To make it happen, I sought advice from a Harvard psychologist and Wilco frontman Jeff Tweedy.
“Daddy, why do you only listen to singers with allergies?”
My 6-year-old son Charlie posed this question about midway through “Over Everything,” the new single from indie rock darlings Courtney Barnett and Kurt Vile. It was not the reaction I’d been anticipating. I’d carefully curated the playlist for our 20-minute commute to school, and I was pretty confident that I’d nailed the perfect mix of adult eclectic and kid-friendly. Apparently not.
“That stuff you were playing the other day,” Charlie said, shuddering from the memory. “With the guy with all the phlegm.”
He meant The National, whose new album Sleep Well Beast is on constant repeat on my iPod. For Charlie, their songs are like being punched in the ears. “Every singer you like either has hay fever or just needs to blow their nose,” he said, rejecting (with extreme prejudice) the songs I was convinced would blow his mind. “Can we listen to Kidz Bop now?”
Many years ago, back in 2004, when I was still childless, I listened to a comedy record by another (at the time) childless man, Patton Oswalt, and gleefully agreed with his description of responsible parenting. “I’m going to be the most boring, hateful father on the planet,” he said. “I’m going to do what fathers should do.” He wouldn’t bully his future son or daughter into listening to the same music that had shaped his worldview. Instead, he would pretend to be a “boring, square asshole parent.” As far as his offspring was concerned, his favorite album would be Phil Collins No Jacket Required. And when they’d sneer at his crappy taste in music, Oswalt would “smile quietly to myself. Because I’ve saved the future by having a cool kid that hates me. That’s your duty! Never forget it!”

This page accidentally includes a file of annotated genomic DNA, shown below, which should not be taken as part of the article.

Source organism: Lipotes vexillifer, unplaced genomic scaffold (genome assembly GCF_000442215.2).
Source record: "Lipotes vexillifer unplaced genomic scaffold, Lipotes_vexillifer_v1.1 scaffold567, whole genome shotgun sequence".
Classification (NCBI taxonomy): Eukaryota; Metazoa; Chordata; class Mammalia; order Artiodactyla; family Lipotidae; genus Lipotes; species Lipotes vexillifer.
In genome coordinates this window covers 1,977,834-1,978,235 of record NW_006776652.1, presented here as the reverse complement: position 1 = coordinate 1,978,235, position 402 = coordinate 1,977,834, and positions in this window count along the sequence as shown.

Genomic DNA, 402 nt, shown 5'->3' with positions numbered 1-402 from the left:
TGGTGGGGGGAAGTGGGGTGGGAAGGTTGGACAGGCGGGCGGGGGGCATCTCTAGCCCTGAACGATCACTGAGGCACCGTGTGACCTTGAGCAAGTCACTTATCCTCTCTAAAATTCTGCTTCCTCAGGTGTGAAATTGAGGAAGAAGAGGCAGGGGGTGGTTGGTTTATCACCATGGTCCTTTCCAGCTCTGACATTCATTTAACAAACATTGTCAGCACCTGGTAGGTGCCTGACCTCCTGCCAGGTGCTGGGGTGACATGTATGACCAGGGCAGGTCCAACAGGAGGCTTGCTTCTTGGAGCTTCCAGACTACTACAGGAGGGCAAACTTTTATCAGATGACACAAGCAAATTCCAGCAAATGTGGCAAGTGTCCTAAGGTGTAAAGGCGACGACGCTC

It seemed like a perfect template for responsible fatherhood at the time. I promised myself that if or when I ever became a dad, I’d embody the Oswalt vision of parental selflessness. But it’s easy to be selfless when you can blast the Pixies in your car without some tiny version of you in the back seat shouting “Boooo-ring!” Being an endlessly patient dad isn’t a big deal when it only exists as a fantasy in your head. But when it’s a reality, and your kid is an actual human being with his own thoughts and opinions and preferences, and he wants to hear “The Gummy Bear Song” over and over and over and over and over again — until lines like “Beba bi duba duba yum yum/ Three times you can bite me” become indistinguishable from your own memories — it can take every ounce of willpower not to shut him down the way Jack Black did to that middle-aged dad in High Fidelity.